Stocks rally on Greece deal and falling oil stockpiles ahead of G-7 summit
Stock markets in Europe and North America continue to power ahead on improving trader confidence. News that a deal has been reached to free up needed capital for Greece and start on a multi-year plan toward debt relief, combined with more supportive talk from central banks and improving US oil market conditions have been well received by traders.
Uncertainty surrounding Greece’s debt problems has been weighing on sentiment toward Europe for years. Although there’s still a lot of work to be done, establishing a plan toward debt relief was seen as a positive first step, especially heading into a month of uncertainty between the Brexit referendum and the Spanish election. Speaking of which, despite more overblown threats of impending doom, this time for Standard and Poors, GBP rallied on two poll results one of which had the two sides in a tie with Leave gaining ground and one showing Leave leading outright. This indicates that fears a Brexit could lead to an economic meltdown continue to fade.
Meanwhile in North America, gains have been led by Energy, Materials and Financials. Crude oil prices rallied on a bigger than expected 4.2 mmbbl drop in US DOE inventories confirming yesterday’s 5.0 mmbbl drop in US API inventories. WTI and Brent took another run at $50.00 on the news while energy stocks rose in tandem. Canadian bank earnings week kicked off with a positive response to Bank of Montreal results. Although headline earnings came in a couple of pennies short, strong double digit growth in the core personal and commercial banking business and a dividend increase helped the shares to climb on the news. Tomorrow CIBC, RBC and TD are all scheduled to report. Mining action was mixed. Base metals rose along with the copper price while gold fell with capital going into risk on mode left defensive havens for risk markets.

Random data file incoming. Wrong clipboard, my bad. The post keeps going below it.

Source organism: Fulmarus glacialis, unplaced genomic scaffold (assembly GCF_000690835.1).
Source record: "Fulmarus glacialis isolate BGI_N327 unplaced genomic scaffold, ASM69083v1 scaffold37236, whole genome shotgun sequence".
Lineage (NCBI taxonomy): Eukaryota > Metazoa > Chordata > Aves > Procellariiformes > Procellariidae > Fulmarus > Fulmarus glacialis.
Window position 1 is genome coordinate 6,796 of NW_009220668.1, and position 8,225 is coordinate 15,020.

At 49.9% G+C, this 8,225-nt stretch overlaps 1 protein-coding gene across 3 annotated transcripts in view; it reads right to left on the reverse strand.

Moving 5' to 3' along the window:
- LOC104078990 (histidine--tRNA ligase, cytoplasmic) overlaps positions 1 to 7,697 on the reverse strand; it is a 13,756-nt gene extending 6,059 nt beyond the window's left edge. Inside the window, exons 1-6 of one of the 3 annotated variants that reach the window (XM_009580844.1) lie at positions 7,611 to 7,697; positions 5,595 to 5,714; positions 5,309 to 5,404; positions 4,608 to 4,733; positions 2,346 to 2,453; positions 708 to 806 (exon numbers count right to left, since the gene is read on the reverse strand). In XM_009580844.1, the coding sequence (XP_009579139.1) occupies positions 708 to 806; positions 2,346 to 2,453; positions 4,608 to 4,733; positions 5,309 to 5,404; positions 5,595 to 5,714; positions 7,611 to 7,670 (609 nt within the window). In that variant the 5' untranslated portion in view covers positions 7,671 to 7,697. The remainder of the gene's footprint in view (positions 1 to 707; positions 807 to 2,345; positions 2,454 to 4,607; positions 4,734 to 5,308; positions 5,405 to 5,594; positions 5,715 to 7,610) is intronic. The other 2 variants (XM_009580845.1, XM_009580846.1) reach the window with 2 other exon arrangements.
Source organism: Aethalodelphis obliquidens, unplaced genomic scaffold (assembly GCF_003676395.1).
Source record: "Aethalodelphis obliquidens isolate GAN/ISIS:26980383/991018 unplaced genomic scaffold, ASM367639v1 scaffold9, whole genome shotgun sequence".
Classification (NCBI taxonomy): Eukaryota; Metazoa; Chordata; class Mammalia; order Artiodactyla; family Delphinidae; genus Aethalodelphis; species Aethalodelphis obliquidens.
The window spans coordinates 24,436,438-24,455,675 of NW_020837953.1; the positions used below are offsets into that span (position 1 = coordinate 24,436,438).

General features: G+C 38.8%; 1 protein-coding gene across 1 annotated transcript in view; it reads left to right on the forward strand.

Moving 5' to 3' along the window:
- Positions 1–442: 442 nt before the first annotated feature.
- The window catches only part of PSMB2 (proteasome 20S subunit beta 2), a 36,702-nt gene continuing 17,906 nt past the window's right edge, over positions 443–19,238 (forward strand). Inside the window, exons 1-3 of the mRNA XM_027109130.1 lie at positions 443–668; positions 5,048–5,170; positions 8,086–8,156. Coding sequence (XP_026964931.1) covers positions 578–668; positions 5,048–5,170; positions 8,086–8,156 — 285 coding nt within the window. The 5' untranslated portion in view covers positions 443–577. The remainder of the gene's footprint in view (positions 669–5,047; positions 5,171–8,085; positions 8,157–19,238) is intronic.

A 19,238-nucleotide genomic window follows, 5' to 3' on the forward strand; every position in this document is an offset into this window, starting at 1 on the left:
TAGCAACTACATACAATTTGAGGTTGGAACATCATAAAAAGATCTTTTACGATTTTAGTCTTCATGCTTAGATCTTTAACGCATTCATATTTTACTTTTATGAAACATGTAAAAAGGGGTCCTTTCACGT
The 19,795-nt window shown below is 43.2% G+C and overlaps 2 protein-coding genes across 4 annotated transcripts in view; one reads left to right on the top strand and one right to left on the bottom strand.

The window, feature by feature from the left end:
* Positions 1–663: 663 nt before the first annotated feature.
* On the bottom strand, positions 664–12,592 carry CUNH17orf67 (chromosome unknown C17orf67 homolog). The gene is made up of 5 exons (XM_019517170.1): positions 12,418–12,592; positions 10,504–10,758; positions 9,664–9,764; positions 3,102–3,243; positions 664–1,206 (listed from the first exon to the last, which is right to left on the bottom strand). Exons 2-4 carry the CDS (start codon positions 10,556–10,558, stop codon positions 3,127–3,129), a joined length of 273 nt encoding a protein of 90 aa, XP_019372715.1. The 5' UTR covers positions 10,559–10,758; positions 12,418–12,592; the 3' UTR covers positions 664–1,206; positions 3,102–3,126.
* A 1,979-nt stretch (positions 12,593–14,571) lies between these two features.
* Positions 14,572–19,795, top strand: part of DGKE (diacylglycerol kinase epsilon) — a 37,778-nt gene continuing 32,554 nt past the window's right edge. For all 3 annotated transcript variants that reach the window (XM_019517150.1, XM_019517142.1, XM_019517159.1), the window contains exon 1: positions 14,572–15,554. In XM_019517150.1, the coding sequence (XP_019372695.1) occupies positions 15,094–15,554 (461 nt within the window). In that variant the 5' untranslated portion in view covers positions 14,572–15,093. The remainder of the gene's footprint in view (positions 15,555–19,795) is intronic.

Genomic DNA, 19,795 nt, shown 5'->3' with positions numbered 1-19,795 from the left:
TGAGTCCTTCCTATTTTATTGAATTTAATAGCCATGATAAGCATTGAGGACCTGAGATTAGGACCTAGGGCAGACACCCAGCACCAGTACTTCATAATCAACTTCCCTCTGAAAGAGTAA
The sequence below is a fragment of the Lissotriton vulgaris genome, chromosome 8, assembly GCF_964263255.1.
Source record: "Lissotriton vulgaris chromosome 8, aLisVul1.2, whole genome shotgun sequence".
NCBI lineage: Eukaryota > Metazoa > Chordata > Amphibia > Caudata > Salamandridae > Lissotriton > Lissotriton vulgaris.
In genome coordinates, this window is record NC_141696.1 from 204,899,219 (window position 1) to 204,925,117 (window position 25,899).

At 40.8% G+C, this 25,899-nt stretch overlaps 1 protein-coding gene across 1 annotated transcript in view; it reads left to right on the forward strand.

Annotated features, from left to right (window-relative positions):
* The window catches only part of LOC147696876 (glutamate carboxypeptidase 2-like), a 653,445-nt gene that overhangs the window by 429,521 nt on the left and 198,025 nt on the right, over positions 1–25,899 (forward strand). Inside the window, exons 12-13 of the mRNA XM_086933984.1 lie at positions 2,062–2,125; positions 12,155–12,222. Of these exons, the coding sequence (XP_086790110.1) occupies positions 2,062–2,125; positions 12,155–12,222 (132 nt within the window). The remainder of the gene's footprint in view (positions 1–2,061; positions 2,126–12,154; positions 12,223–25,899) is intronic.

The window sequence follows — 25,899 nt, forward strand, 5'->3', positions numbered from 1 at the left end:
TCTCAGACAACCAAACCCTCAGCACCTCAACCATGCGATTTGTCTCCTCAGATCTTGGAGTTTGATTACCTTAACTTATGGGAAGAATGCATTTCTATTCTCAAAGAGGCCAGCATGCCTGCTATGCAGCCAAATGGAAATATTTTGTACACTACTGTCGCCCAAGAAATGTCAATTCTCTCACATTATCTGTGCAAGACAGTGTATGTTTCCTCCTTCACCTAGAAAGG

Central bank comments also helped to boost the outlook for earnings. The Bank of Canada held rates steady as expected. It indicated that the Fort McMurray evacuation and oil sands shutdowns due to wildfires could knock down Q2 GDP growth by 1.2%. The central bank indicated the impact is likely to be short lived with the potential for a rebound in Q3 as production goes back on-line and reconstruction starts. It also indicated economic growth has generally been as expected but uneven.
Meanwhile in the US, comments from St. Louis Fed president about the US economy being past full employment and from Dallas Fed President Harker supporting a rate hike in the near future (but not necessarily June) continue to be seen as indicating a positive outlook for the economy and corporate earnings.
This positive momentum may continue into today’s Asia Pacific trading session. There aren’t any major data announcements today so traders may focus on the G-7 summit, particularly any comments related to currencies and monetary stimulus. Tomorrow, UK GDP could attract attention with traders looking for any signs of whether the Brexit debate is impacting the economy or not (strong retail sales recently suggested no impact). More Fed speakers are scheduled tomorrow, traders may focus on comments from Jerome Powell a permanent voter who doesn't speak in public very often.